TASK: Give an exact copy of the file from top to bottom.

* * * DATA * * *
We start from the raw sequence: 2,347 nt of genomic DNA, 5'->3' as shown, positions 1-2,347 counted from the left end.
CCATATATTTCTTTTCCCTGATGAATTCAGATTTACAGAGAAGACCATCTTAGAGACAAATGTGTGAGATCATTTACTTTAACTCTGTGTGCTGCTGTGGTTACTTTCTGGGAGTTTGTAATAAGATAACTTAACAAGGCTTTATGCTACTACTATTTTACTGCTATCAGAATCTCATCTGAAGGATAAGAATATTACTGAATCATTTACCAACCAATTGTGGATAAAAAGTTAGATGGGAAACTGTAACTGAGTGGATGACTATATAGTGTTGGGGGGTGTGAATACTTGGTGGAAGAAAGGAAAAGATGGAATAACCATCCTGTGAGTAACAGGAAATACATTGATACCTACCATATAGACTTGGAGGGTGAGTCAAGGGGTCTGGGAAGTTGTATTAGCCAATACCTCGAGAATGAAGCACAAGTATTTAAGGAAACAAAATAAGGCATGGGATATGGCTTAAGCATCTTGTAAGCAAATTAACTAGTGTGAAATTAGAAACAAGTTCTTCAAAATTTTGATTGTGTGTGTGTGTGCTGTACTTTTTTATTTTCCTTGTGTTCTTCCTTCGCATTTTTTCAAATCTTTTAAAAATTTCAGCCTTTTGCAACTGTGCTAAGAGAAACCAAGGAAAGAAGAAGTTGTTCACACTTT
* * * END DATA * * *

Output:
We start from the raw sequence: 2,347 nt of genomic DNA, 5'->3' as shown, positions 1-2,347 counted from the left end.
CCATATATTTCTTTTCCCTGATGAATTCAGATTTACAGAGAAGACCATCTTAGAGACAAATGTGTGAGATCATTTACTTTAACTCTGTGTGCTGCTGTGGTTACTTTCTGGGAGTTTGTAATAAGATAACTTAACAAGGCTTTATGCTACTACTATTTTACTGCTATCAGAATCTCATCTGAAGGATAAGAATATTACTGAATCATTTACCAACCAATTGTGGATAAAAAGTTAGATGGGAAACTGTAACTGAGTGGATGACTATATAGTGTTGGGGGGTGTGAATACTTGGTGGAAGAAAGGAAAAGATGGAATAACCATCCTGTGAGTAACAGGAAATACATTGATACCTACCATATAGACTTGGAGGGTGAGTCAAGGGGTCTGGGAAGTTGTATTAGCCAATACCTCGAGAATGAAGCACAAGTATTTAAGGAAACAAAATAAGGCATGGGATATGGCTTAAGCATCTTGTAAGCAAATTAACTAGTGTGAAATTAGAAACAAGTTCTTCAAAATTTTGATTGTGTGTGTGTGTGCTGTACTTTTTTATTTTCCTTGTGTTCTTCCTTCGCATTTTTTCAAATCTTTTAAAAATTTCAGCCTTTTGCAACTGTGCTAAGAGAAACCAAGGAAAGAAGAAGTTGTTCACACTTT